On the other hand, I also had to weigh the findings of the Coleman Committee, the group charged with assessing this team's conduct before March 13. While their report did not validate the worst charges against the team, it did establish a pattern of irresponsible behavior, much of it aggravated by drink. And I have remained concerned about the March 13 party itself, an event that, even setting aside the disputed criminal matters, clearly involved highly inappropriate and unacceptable behavior by members of this team, as their captains long ago acknowledged. I told the team when I met with them last month that, if and when we were to resume the play of lacrosse, we simply could not return to the status quo as of March 12 of this year.
As I wrestled with this issue, I decided that Duke should only resume men's lacrosse if we made a clear statement of the conduct we expect of the players going forward; if the players actively accepted responsibility for living up to these expectations; and if we had a strong oversight mechanism to monitor the situation. These conditions have now been met to my satisfaction. Last Friday I received a mission statement and a standard of conduct that the players have written and pledge to uphold. The new communications and oversight structures that I described will give us the means to monitor the team's future conduct and respond promptly as needed.
I am, I know, taking a risk in reinstating men's lacrosse. The reinstatement is inevitably probationary: if we begin to see patterns of irresponsible individual or team behaviors familiar from the past, the Athletics Director and I will have no choice but to revisit this decision, and we won't hesitate to do so. On the other hand, if we did not allow these players the chance to take responsibility for creating a new history for their sport at Duke, we would be denying another very fundamental value: the belief in the possibility of learning from experience, the belief in education itself. None of us is free from the liability to err: that's why we need education. To make a mistake, to recognize it as such, and to take responsibility for making a change might be said to be the essence of education. That is the opportunity now available to our team.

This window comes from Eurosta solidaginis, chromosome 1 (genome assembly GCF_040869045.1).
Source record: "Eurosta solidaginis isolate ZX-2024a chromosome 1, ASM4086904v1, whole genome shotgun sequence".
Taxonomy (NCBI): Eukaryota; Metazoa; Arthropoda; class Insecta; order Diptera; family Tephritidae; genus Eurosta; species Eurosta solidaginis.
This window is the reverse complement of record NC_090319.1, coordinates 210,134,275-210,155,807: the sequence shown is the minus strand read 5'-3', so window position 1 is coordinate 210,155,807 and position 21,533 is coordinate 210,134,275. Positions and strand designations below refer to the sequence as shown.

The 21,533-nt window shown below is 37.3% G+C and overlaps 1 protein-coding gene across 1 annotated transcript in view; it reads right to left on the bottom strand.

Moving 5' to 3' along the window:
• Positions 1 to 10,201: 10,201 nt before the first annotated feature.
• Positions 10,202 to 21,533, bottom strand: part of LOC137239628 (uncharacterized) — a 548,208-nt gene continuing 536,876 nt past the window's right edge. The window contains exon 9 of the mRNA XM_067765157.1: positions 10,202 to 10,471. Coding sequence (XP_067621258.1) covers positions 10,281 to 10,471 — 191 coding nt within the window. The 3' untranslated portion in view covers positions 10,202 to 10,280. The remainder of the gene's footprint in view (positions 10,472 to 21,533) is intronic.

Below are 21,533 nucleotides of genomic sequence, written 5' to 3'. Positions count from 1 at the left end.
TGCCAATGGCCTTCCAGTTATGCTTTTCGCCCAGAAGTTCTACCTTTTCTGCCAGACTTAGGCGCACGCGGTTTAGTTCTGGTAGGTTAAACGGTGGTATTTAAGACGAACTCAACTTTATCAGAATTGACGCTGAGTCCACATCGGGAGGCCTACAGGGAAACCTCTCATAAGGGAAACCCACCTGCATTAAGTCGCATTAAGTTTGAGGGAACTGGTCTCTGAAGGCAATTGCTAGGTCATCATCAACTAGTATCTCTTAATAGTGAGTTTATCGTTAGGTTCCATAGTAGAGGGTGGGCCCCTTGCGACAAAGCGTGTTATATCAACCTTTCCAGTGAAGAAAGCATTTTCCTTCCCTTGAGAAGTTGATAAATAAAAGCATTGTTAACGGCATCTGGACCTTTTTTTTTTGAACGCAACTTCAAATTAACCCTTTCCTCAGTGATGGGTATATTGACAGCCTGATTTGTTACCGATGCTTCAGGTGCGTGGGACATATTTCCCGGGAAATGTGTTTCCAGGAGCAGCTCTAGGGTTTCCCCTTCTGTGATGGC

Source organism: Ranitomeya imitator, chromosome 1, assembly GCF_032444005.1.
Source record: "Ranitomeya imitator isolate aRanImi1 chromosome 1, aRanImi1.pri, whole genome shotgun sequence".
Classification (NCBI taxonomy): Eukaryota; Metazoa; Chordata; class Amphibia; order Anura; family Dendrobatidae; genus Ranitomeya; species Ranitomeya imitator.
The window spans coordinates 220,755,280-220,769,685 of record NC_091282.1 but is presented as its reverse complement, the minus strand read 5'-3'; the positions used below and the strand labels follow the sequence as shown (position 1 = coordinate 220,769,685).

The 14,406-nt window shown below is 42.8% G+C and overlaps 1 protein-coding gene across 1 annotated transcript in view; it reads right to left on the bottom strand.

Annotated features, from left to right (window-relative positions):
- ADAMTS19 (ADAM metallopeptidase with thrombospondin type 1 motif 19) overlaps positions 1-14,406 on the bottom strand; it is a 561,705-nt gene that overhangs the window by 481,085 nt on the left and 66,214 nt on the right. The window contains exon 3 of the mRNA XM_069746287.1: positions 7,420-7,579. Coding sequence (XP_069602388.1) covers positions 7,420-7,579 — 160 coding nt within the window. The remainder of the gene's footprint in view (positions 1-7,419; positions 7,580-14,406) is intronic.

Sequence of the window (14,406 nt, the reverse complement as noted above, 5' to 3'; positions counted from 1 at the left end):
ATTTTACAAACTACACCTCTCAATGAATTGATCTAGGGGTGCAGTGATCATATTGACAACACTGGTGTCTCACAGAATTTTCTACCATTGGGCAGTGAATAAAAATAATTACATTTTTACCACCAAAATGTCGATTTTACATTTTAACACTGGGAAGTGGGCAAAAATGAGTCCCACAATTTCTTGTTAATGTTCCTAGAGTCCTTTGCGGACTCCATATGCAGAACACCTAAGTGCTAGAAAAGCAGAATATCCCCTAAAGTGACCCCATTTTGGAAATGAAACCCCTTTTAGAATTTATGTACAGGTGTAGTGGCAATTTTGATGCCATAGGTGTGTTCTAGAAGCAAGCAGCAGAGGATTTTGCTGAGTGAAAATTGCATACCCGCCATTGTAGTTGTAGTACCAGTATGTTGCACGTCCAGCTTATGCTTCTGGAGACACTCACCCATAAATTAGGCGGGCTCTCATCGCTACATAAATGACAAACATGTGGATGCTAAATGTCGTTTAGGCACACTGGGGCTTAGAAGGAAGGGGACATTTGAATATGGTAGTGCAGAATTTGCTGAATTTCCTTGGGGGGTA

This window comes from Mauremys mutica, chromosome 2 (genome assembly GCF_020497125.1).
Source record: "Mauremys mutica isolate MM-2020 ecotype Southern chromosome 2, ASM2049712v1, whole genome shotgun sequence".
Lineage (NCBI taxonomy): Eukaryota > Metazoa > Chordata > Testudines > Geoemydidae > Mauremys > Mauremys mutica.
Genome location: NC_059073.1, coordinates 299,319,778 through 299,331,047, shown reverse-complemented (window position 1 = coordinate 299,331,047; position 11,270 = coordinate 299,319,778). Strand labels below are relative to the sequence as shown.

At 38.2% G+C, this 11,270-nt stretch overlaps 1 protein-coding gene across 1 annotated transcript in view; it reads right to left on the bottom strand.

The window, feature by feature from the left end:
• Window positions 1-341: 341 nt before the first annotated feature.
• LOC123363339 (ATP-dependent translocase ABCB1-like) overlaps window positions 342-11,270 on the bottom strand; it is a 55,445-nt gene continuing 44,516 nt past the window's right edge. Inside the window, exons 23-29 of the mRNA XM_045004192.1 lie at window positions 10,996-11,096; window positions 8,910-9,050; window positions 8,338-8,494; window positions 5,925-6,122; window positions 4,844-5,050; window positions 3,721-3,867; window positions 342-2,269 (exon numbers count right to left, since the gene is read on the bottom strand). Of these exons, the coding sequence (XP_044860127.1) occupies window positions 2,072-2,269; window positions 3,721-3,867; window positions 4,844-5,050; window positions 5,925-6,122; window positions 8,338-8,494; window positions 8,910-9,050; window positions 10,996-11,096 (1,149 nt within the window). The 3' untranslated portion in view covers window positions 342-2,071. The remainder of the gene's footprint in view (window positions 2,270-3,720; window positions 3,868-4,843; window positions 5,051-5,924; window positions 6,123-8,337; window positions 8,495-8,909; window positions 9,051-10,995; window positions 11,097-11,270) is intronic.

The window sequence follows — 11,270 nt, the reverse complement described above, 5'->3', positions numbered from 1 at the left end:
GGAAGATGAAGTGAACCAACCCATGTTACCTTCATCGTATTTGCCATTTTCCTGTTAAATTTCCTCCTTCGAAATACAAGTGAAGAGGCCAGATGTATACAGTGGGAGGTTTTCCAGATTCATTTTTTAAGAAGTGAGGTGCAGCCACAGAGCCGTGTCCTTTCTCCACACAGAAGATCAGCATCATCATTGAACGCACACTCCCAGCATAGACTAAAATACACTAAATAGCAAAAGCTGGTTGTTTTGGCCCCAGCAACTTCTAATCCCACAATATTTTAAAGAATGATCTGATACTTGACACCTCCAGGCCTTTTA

I said at our last press conference what I continue to believe: that over time, Duke will be judged not by the events of March 13, but by how we face and learn from those events. I am committed to drawing the lessons of those events and it is my hope that in so doing we will make a great university better.
Unless others here wish to add some comments of their own, we are pleased to take your questions.